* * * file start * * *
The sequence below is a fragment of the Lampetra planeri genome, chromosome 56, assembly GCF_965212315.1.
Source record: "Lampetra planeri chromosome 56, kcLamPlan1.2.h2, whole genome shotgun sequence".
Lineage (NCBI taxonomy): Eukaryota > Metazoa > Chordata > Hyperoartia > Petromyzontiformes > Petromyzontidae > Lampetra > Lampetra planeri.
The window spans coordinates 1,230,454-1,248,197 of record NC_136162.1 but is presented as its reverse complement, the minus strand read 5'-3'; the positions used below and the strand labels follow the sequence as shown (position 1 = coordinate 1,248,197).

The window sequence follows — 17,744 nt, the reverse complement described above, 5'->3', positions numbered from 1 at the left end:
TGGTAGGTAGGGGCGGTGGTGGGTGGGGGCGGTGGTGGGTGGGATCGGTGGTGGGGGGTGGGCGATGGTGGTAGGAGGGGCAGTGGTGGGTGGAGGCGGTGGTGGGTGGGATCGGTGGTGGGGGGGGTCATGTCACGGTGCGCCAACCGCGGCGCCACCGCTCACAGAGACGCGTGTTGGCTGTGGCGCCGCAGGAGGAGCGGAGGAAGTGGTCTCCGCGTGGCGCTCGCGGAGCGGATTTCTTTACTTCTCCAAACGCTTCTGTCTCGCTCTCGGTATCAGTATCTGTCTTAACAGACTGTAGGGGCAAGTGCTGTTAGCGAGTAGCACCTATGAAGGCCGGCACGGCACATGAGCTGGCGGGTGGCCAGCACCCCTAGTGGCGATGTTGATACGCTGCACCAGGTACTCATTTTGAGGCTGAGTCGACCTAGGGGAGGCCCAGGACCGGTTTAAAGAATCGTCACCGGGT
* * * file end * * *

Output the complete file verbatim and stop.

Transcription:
The sequence below is a fragment of the Lampetra planeri genome, chromosome 56, assembly GCF_965212315.1.
Source record: "Lampetra planeri chromosome 56, kcLamPlan1.2.h2, whole genome shotgun sequence".
Lineage (NCBI taxonomy): Eukaryota > Metazoa > Chordata > Hyperoartia > Petromyzontiformes > Petromyzontidae > Lampetra > Lampetra planeri.
The window spans coordinates 1,230,454-1,248,197 of record NC_136162.1 but is presented as its reverse complement, the minus strand read 5'-3'; the positions used below and the strand labels follow the sequence as shown (position 1 = coordinate 1,248,197).

The window sequence follows — 17,744 nt, the reverse complement described above, 5'->3', positions numbered from 1 at the left end:
TGGTAGGTAGGGGCGGTGGTGGGTGGGGGCGGTGGTGGGTGGGATCGGTGGTGGGGGGTGGGCGATGGTGGTAGGAGGGGCAGTGGTGGGTGGAGGCGGTGGTGGGTGGGATCGGTGGTGGGGGGGGTCATGTCACGGTGCGCCAACCGCGGCGCCACCGCTCACAGAGACGCGTGTTGGCTGTGGCGCCGCAGGAGGAGCGGAGGAAGTGGTCTCCGCGTGGCGCTCGCGGAGCGGATTTCTTTACTTCTCCAAACGCTTCTGTCTCGCTCTCGGTATCAGTATCTGTCTTAACAGACTGTAGGGGCAAGTGCTGTTAGCGAGTAGCACCTATGAAGGCCGGCACGGCACATGAGCTGGCGGGTGGCCAGCACCCCTAGTGGCGATGTTGATACGCTGCACCAGGTACTCATTTTGAGGCTGAGTCGACCTAGGGGAGGCCCAGGACCGGTTTAAAGAATCGTCACCGGGT